Fopius ceratitivorus Wharton, 1999

See comments under Fopius silvestrii species group on the Fopius page.
The Fopius silvestrii species group is currently defined largely by the absence of features that define the other Fopius species groups: the second metasomal tergum is unsculptured and the setae on the ovipositor sheath are not reduced. Within this group, F. ceratitivorus is most readily characterized by its uniformly pale coloration. See the original description of this species by Wharton (1999) for additional information.
1. Fopius ceratitivorus habitus: later...
2. Fopius ceratitivorus habitus: l...
Diagnosis and Relationships
A tabular summary of morphological features that facilitates comparison of the known species of Fopius is provided by Wharton (1999).
It is known only from Kenya and extreme northeastern South Africa in its native range. It was subsequently cultured in Guatemala and Hawaii for release against Medfly.
Biology / Hosts
In its native range, Fopius ceratitivorus has been reared from medfly, Ceratitis capitata, infesting coffee (Wharton 1999, Wharton et al. 2000).
Biology and Behavior
Rearing information has been published by Lopez et al. (2003) based on material sent to Guatemala from Kenya. This species is capable of ovipositing both in host eggs and in first instar larvae. Following its introduction to Hawaii, additional information on host range and other basic biological features was published by Bokonon-Ganta et al. (2005).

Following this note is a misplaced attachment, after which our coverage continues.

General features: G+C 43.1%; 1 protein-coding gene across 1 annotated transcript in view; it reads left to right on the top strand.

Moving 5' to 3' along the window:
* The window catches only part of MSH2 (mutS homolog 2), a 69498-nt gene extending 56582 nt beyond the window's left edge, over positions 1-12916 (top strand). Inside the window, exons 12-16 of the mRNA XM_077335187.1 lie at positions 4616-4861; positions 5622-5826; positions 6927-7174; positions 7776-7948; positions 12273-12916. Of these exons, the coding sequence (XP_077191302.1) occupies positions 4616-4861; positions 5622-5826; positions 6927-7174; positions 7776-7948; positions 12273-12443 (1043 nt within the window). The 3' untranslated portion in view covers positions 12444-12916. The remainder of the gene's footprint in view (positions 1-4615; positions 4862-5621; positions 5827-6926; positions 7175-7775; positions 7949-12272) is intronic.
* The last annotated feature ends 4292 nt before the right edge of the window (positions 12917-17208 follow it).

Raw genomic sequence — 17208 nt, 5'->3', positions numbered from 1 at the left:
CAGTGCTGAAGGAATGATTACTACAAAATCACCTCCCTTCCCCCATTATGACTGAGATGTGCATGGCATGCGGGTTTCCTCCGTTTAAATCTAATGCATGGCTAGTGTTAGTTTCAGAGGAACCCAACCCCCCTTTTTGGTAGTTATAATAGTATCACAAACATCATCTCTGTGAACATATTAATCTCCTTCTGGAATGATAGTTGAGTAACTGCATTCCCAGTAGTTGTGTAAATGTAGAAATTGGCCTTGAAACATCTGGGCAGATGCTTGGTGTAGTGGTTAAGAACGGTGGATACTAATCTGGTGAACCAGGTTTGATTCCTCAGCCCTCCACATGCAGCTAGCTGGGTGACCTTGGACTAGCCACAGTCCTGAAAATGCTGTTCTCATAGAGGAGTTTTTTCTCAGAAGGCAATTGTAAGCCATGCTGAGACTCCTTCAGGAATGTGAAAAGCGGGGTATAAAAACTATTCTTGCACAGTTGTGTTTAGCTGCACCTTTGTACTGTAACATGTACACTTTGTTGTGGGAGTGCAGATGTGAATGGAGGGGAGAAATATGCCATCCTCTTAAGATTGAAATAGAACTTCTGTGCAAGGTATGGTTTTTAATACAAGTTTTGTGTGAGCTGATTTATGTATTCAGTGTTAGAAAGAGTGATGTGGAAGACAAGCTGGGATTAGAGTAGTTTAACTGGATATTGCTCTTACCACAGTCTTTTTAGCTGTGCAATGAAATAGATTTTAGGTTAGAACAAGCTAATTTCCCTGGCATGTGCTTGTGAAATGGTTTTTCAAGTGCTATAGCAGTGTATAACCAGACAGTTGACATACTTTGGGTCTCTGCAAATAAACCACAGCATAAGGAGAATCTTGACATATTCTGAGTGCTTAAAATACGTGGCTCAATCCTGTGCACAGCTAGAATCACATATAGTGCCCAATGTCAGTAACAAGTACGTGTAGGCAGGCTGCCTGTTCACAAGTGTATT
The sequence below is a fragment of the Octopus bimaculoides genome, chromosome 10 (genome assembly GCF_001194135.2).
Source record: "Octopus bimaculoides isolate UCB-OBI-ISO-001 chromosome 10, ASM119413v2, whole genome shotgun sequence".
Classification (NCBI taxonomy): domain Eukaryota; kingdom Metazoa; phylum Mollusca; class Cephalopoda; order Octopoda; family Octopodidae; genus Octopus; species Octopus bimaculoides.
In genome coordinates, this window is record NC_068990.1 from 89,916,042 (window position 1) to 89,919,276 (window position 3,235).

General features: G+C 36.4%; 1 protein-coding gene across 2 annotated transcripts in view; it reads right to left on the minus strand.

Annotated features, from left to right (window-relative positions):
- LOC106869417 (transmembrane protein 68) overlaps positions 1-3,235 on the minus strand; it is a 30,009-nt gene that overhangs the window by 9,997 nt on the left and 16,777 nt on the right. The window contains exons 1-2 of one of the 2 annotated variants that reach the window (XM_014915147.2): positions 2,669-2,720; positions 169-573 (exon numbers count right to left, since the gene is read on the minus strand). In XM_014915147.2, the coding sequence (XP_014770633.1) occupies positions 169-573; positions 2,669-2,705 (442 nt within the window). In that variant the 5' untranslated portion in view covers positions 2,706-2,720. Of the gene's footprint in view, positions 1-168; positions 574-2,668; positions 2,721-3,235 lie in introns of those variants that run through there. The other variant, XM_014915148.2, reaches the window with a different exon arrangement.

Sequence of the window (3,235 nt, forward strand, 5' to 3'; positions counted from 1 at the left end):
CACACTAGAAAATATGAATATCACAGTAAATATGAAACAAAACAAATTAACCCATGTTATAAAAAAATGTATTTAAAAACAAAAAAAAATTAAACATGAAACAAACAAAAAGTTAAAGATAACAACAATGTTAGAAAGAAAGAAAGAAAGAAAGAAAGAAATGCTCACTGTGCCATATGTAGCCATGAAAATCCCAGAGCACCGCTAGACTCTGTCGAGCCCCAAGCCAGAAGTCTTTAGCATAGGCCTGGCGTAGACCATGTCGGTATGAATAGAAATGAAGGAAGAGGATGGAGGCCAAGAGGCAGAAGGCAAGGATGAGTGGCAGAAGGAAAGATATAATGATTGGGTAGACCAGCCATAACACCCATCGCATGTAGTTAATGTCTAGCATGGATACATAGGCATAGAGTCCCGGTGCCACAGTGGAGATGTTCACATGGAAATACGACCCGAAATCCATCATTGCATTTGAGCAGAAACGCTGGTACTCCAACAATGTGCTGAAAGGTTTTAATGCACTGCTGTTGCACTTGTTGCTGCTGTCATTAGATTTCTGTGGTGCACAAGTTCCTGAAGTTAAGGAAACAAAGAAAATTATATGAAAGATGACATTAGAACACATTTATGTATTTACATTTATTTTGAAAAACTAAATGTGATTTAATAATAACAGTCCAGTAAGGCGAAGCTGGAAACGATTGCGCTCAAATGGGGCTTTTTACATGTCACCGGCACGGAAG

Biology - Host Range Testing
The potential impact of F. ceratitivorus and 2 other tephritid egg-larval parasitoids (F. caudatus and F. arisanus) on a nontarget flowerhead-feeding tephritid, Trupanea dubautiae, was evaluated by Wang et al. (2004). This tephritid species is critical for pollination of certain native plants in Hawaii. In laboratory experiments, no evidence of parasitism of T. dubautiae by any of the 3 parasitoids was observed.
Biological Control
According to Kuslitzky et al. (2011), Fopius ceratitivorus was introduced to Israel, where it attacks medfly, Ceratitis capitata and olive fly, Bactrocera oleae.